Hip pain, 8&1/2 /10, very severe, ‘sickening’, no change, although improvements in sleep pattern. We are helping this person get investigations carried out.

Hip pain, 7/10, 8/10 when worst, down to 4/10 after 3 treatments, but also had deep physio manipulation prior to starting!

Severe muscle spasm and spasticity, no change after 12 weeks +

MS fatigue; no change

MS fatigue; no change

Headaches, 4-6/10, 9/10 when worst, 2-3 x a week, for most of life, worse since starting Rebif, down to pain-free; has had one headache since starting therapy, when had not drunk enough water. Has not taken regular painkillers for weeks. Back pain, 4-6/10, 7-8/10 when bad, down to 3/10. Stopped Naproxen and Co-codamol use. Knee pain (which was unreported, as forgot about it) has disappeared. Much more energy, staying up past bedtime, cleaning.

People who’ve just started:

‘Squeezing’ altered sensation feeling, 7/10, 9/10 when worst, no change yet after 4 sessions; muscular pain in shoulder blade area, 4/10, 8/10 when worst, down to 2/10 after 4 sessions.

Shooting, stabbing, intermittent pain in knees, 5-10 -11/10 down to 4/10 max after approx 2 weeks

Tennis elbow, 8/10, worst 10/10, now 6/10, worst 8/10, significantly improved range of motion and no sleep disturbance due to pain, after one week’s treatment ( and also carrying on with Bowen treatment)

So in summary, in our study so far, 18 people have used the APS Therapy at the Centre, 17 with MS and one member of staff. 2 tried APS for fatigue, and 1 for spasticity, and disappointingly, these conditions have not experienced a significant benefit to date.

15 people used APS Therapy for pain. Of these, 13 have felt a significant reduction in pain, and 2 have not. 2 also report a significant increase in energy. Of the people with pain, 5 have achieved pain-free. Of these, 2 people’s pain has not come back since completing the course, one needs to maintain therapy once a week, and 2 are still completing their course of treatment.

We’re delighted that Denise, who many of you will know already from the Gym, has now been employed 3 days a week to also help run this project and help people to use the APS machines at the Beds and Northants MS Therapy Centre. If you are having a problem with pain, you can come and see me (Miranda) for a full pain assessment. If APS Therapy seems like an appropriate course of action and you:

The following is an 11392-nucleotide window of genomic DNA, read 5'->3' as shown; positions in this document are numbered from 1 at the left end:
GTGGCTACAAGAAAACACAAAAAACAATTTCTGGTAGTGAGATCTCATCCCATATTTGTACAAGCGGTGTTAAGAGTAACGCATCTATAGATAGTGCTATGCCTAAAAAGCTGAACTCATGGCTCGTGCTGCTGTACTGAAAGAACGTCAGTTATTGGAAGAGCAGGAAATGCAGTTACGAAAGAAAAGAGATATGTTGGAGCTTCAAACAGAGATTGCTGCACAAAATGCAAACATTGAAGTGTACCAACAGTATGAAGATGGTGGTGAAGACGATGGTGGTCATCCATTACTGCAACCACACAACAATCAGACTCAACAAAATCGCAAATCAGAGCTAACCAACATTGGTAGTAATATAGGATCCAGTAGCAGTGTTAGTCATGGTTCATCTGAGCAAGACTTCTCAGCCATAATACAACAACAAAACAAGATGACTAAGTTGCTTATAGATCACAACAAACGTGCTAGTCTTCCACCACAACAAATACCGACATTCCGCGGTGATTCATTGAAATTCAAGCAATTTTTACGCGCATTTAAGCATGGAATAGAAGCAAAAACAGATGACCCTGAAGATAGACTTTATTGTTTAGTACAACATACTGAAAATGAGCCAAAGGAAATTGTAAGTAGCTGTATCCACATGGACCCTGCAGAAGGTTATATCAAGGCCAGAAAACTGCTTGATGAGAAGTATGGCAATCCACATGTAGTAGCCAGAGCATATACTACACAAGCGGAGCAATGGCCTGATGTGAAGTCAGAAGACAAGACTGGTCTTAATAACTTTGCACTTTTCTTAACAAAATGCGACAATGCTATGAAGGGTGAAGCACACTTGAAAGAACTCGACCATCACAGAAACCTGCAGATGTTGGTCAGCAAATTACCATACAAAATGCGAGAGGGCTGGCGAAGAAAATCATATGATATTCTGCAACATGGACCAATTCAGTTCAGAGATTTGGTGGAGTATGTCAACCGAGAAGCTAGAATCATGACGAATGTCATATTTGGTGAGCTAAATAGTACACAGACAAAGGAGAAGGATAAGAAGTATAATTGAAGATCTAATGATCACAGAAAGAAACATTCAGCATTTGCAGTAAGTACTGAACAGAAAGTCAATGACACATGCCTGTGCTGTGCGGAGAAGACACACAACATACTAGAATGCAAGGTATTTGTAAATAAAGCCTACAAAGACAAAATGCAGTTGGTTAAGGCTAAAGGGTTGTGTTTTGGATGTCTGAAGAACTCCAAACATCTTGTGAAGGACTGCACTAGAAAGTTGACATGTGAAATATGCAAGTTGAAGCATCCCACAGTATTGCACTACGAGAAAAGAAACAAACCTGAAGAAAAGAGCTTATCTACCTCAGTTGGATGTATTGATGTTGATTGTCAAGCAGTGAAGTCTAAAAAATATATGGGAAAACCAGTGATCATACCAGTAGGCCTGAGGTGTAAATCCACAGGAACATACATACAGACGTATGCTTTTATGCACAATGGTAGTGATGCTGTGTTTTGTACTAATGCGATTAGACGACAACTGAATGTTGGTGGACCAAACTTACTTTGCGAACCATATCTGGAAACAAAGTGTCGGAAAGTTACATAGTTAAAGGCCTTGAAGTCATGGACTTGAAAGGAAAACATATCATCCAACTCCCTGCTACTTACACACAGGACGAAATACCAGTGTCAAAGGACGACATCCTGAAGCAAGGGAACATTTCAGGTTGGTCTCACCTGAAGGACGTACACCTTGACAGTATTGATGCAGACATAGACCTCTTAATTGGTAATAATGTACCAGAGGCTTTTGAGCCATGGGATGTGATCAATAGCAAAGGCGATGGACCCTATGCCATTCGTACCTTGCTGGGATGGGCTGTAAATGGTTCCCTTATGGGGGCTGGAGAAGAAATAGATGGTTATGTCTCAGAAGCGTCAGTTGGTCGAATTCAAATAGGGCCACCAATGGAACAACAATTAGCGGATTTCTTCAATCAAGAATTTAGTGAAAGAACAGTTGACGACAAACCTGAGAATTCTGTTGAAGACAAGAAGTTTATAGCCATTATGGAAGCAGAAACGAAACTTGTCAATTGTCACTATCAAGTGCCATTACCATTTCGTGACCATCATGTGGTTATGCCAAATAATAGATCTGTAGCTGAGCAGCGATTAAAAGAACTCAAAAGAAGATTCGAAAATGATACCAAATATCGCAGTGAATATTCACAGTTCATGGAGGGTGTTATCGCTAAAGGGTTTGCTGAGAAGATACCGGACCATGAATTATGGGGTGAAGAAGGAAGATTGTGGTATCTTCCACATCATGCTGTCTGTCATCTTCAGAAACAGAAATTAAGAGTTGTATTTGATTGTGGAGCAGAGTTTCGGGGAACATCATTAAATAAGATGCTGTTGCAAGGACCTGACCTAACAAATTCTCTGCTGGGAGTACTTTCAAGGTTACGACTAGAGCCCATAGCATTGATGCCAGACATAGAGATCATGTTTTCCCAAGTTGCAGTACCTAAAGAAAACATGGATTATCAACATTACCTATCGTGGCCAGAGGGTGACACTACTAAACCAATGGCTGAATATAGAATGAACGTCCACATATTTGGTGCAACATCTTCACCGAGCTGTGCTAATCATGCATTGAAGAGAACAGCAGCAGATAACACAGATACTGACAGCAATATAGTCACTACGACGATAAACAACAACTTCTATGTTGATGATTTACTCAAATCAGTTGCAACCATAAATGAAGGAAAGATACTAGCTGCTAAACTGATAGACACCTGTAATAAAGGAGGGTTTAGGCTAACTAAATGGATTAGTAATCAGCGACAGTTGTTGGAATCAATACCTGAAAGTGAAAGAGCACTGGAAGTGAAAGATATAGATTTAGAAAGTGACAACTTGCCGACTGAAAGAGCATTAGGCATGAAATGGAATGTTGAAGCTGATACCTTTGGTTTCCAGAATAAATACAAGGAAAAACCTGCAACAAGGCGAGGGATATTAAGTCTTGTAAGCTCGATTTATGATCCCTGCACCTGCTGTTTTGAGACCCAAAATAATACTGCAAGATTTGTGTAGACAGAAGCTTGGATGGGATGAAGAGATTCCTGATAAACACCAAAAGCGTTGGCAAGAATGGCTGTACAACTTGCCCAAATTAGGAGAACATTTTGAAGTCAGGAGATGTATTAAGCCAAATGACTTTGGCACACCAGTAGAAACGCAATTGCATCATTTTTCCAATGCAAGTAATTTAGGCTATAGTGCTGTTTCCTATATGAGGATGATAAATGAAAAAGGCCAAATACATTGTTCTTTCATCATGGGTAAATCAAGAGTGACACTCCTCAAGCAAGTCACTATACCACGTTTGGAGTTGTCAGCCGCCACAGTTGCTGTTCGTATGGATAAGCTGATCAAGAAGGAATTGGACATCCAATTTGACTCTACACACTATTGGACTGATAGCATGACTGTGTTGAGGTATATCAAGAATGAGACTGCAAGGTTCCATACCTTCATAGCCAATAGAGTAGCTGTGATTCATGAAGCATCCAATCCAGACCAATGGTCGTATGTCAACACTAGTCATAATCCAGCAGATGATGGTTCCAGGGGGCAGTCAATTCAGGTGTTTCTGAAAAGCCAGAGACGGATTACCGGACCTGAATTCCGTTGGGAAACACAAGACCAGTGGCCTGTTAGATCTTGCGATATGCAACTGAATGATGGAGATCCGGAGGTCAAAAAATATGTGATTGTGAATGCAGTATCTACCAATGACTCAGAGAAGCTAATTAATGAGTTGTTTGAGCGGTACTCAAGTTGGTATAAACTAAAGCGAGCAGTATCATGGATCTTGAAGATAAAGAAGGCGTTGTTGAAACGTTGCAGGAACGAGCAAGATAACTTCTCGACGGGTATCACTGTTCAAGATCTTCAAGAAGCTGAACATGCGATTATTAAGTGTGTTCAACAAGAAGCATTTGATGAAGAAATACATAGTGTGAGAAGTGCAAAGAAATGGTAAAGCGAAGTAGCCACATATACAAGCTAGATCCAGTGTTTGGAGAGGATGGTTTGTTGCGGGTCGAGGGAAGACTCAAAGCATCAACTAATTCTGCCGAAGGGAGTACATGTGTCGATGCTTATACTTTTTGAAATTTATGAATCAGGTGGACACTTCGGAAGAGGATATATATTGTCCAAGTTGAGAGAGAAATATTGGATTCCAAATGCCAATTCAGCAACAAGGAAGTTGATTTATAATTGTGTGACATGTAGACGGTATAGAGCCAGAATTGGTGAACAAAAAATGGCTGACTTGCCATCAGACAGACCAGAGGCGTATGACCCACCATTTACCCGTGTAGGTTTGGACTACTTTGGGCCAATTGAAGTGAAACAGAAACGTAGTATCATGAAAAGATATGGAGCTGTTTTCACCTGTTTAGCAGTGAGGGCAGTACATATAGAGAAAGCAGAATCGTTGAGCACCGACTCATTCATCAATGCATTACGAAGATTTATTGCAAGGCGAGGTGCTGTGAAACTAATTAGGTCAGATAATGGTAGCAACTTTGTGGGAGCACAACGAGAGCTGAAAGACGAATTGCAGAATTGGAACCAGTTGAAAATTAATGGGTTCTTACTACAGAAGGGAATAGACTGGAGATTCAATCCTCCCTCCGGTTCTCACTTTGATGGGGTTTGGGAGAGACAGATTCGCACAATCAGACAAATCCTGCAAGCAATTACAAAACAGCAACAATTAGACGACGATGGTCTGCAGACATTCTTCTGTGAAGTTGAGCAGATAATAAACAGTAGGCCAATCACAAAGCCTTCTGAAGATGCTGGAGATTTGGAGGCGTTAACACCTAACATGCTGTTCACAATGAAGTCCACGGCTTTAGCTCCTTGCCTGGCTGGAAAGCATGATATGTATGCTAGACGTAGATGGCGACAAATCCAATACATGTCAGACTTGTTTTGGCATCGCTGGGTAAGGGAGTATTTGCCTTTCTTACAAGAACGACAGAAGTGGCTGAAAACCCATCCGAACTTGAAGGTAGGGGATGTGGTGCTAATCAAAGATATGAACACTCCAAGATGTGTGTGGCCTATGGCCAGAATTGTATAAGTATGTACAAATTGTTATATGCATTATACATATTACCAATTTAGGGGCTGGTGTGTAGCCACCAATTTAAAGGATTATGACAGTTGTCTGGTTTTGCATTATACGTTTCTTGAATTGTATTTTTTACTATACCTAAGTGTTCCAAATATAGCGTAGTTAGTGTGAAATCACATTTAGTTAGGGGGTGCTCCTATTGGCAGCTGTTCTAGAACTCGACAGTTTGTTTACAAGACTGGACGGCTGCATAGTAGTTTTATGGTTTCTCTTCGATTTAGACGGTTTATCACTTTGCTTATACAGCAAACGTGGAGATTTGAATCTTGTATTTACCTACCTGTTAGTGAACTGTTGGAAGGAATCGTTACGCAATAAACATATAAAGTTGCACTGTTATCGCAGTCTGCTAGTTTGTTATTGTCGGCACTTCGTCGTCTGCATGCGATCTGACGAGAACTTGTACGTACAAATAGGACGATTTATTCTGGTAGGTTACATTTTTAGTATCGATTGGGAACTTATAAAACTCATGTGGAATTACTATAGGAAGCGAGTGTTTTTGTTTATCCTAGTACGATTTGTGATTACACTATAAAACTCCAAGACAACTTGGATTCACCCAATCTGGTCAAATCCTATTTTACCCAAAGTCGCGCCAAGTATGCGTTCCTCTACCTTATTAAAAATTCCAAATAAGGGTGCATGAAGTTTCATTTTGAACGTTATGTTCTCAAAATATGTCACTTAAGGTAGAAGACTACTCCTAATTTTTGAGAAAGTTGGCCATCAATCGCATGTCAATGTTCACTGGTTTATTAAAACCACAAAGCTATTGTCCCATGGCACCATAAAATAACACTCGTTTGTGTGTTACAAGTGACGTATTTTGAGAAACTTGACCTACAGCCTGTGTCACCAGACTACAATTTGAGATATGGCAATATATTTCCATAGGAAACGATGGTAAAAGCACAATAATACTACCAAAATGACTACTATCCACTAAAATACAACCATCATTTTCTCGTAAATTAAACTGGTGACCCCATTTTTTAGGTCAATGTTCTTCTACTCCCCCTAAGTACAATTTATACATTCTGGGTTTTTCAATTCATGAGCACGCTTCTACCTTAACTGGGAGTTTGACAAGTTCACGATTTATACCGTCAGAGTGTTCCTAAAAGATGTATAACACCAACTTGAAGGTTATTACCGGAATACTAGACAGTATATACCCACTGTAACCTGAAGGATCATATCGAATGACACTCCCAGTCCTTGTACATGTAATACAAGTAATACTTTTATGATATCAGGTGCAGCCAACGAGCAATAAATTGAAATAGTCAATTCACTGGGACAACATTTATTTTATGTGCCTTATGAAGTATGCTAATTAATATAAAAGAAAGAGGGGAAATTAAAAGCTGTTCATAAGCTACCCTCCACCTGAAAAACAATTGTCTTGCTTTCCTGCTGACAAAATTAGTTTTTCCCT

a) Can get in 3 x a week ideally; twice if necessary, and

b) Can drink 1&1/2 litres of water a day, and

c) Have none of the following: heart attack, deep vein thrombosis, stroke or pulmonary embolus in the past 3 months, cancer, epilepsy, or pregnancy.

I will refer you on to Denise, to start a 6 week treatment plan. For some pain, APS Therapy may be able to completely and permanently resolve the problem. For some people it may not help at all, and for others, it may significantly reduce or resolve the pain, but need to be continued to keep getting the effect. In those cases we can help you to purchase your own machine direct from the manufacturers if you wish, and also to apply for charitable funding if money is a problem.

It’s very exciting to be working with such a new, drug-free treatment. We intend to start helping people to review their medication once they get a good result, with a view to reducing pain medication.

APS chart, pain, fatigue, spasticity

APS chart, percentage pain-free